Former commander in the Kosovo Liberation Army Salih Mustafa waits for the start of his trial at the Kosovo Specialist Chambers court in The Hauge, Netherlands, 15 September 2021. The first trial started at the Hague-based court of the former commander in the Kosovo Liberation Army charged with four war crimes including murder and torture related to the Kosovo conflict between 1998 and 1999. EPA-EFE/ROBIN VAN LONKHUIJSEN / POOL

Former KLA Commander Awaits Verdict in the Hague

The closing statements have been made in the case of former KLA commander Salih Mustafa, the first KLA suspect to be arrested and transferred to the Kosovo Specialist Chamber.

Former Kosovo Liberation Army member Salih Mustafa  is currently awaiting a court verdict on the charges against him for murder, torture, arbitrary detention and cruel treatment during the 1998-99 war in Kosovo.

In its closing statement on September 13, the prosecution asked the trial chamber to give the defendant a long prison sentence for crimes committed against civilian detainees during the war.

In her own closing statement at the Kosovo Specialist Chambers in The Hague on September 14, victims’ counsel Annie Puess told the court that the defendant deserves a 35-year prison sentence for war crimes. “The accused must receive a fair punishment,” Puess told the court. She said that “after their arbitrary detention, the victims were subjected to inhumane treatment, torture and murder”.

Eight victims participated in the trial.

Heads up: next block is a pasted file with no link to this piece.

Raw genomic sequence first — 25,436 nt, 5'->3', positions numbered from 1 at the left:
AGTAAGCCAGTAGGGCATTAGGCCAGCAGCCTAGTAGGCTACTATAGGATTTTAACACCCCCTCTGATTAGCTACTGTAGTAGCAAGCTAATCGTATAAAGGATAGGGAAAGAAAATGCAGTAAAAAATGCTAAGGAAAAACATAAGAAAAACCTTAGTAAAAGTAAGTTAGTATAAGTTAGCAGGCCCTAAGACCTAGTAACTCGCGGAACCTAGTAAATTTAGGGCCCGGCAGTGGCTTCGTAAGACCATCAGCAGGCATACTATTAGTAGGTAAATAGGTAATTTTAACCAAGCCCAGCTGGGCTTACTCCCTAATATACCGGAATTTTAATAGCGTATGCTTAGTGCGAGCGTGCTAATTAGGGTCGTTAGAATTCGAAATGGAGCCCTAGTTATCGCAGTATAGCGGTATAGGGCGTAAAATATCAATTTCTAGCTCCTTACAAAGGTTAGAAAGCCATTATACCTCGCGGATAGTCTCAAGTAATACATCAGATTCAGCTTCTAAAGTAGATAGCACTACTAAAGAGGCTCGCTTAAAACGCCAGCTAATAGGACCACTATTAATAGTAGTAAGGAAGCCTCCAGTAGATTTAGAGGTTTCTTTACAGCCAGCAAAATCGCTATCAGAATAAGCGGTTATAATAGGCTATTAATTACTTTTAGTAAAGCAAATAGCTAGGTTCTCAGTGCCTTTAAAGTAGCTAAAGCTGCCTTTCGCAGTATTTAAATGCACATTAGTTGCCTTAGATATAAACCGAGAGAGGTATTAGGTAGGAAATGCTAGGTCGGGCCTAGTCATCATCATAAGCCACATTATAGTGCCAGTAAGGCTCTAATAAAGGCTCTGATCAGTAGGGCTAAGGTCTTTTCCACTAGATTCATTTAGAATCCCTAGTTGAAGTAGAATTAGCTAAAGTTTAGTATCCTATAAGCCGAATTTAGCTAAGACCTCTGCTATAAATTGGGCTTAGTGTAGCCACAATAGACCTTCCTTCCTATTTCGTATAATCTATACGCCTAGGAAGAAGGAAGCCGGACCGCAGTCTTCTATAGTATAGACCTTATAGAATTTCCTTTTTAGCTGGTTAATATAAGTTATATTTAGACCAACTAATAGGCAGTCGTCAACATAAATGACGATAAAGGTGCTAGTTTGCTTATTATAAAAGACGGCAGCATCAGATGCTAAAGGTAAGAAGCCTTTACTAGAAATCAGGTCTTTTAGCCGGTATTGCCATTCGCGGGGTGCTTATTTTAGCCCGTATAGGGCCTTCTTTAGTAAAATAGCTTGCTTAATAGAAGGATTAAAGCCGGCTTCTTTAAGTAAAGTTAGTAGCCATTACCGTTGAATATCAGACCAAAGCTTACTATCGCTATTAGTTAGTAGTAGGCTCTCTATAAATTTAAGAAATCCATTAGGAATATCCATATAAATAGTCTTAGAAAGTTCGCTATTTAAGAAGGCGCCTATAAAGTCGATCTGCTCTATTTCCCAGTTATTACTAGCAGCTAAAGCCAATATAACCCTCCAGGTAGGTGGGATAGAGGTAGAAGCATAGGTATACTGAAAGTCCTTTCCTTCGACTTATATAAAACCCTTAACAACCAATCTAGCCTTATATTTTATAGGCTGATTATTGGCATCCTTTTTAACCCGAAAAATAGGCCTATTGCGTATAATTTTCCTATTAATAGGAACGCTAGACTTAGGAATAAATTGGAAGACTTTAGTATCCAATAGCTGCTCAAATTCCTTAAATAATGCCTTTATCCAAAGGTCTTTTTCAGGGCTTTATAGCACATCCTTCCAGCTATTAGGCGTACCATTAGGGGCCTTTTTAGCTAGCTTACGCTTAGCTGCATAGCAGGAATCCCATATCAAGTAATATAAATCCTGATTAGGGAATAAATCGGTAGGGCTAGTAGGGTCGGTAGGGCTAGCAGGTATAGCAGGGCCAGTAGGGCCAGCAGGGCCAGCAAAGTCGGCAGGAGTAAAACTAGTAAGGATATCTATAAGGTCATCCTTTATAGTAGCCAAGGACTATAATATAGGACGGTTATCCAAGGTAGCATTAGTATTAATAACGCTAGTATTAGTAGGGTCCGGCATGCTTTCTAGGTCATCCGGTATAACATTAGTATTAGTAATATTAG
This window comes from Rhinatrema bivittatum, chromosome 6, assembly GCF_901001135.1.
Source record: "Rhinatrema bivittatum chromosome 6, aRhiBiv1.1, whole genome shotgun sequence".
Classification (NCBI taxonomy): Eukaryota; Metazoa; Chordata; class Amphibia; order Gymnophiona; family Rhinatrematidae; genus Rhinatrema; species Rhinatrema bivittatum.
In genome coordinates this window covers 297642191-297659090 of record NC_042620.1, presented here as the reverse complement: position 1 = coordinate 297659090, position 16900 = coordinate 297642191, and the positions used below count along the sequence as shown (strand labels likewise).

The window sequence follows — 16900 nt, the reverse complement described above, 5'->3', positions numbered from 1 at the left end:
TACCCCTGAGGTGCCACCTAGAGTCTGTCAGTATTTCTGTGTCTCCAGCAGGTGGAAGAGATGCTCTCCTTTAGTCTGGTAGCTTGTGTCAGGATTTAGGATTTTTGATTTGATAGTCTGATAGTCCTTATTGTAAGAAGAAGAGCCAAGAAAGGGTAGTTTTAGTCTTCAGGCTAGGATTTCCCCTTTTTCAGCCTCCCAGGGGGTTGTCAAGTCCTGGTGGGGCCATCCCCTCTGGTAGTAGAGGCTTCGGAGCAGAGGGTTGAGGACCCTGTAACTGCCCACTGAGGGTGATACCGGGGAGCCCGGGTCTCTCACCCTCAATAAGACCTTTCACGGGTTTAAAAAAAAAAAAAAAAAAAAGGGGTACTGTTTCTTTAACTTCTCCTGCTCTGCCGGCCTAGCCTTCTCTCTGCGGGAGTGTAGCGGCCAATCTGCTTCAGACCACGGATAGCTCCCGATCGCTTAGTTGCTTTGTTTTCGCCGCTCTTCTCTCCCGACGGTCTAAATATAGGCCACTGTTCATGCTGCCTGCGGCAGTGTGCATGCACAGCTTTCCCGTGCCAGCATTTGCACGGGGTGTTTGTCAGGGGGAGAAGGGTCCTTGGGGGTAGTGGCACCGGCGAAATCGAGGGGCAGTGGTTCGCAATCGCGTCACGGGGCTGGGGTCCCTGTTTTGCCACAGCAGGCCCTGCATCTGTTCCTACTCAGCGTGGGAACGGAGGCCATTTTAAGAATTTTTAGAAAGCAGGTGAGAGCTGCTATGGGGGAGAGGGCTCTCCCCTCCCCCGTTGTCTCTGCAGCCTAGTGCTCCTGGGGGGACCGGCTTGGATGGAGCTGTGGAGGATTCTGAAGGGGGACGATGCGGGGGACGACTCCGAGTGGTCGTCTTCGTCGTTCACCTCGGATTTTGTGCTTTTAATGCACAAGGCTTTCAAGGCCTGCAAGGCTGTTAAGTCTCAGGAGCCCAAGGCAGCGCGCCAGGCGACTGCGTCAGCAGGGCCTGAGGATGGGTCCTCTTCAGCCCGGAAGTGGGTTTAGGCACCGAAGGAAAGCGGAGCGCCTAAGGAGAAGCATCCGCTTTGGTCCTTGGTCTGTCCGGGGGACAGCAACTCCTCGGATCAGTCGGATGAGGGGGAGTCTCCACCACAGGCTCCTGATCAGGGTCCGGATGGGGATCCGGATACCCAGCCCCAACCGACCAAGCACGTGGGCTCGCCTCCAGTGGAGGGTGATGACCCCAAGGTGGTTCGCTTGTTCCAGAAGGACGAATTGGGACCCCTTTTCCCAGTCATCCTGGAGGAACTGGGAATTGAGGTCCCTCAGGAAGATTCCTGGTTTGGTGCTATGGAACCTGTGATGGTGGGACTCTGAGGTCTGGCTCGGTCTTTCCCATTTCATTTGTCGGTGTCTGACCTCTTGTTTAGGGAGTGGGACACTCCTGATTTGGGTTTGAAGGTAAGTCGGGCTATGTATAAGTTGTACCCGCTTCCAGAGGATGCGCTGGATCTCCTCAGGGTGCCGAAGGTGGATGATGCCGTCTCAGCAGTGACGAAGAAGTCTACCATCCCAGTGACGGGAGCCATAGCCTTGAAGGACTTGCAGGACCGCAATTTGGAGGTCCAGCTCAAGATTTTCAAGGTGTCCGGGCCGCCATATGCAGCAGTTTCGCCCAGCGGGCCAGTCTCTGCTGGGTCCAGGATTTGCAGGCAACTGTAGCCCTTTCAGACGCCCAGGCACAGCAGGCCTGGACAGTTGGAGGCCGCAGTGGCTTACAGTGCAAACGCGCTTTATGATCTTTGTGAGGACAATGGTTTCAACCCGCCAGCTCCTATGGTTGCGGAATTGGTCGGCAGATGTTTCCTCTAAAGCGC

On Thursday, Mustafa’s lawyer, Julius Von Bone, tried to convince the jury that his client was innocent.

The lawyer said some witness statements failed to prove that Cali had been involved in the mentioned crimes.

The Kosovo Specialist Chambers’ Prosecutor’s Office arrested Mustafa in September 2020.

According to the indictment against him, in April 1999 detainees were held at a KLA compound in the village of Zllash/Zlas, deprived of food, water, sanitation, hygiene, bedding and medical care, and subjected to “beatings with various instruments, burning and the administration of electric shocks”.

Jack Smith described Mustafa, who went by the nom-de-guerre Commander Cali, as being in charge of Zllash/Zlas and a direct perpetrator in the crimes, and who ensured that those under his command treated the victims with brutality and severity.

Mustafa became the first KLA suspect to be arrested and transferred to detention in Kosovo Specialist Chambers, established to prosecute KLA fighters for crimes committed during the guerrilla war against rule of Serbian strongman Slobodan Milosevic.

As well as Mustafa, former Kosovo President Hashim Thaci and two other ex-guerrillas turned politicians, Kadri Veseli, Rexhep Selimi and Jakup Krasniqi are also in custody in The Hague, charged with war crimes and crimes against humanity.

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16 September 2022 - 16:28

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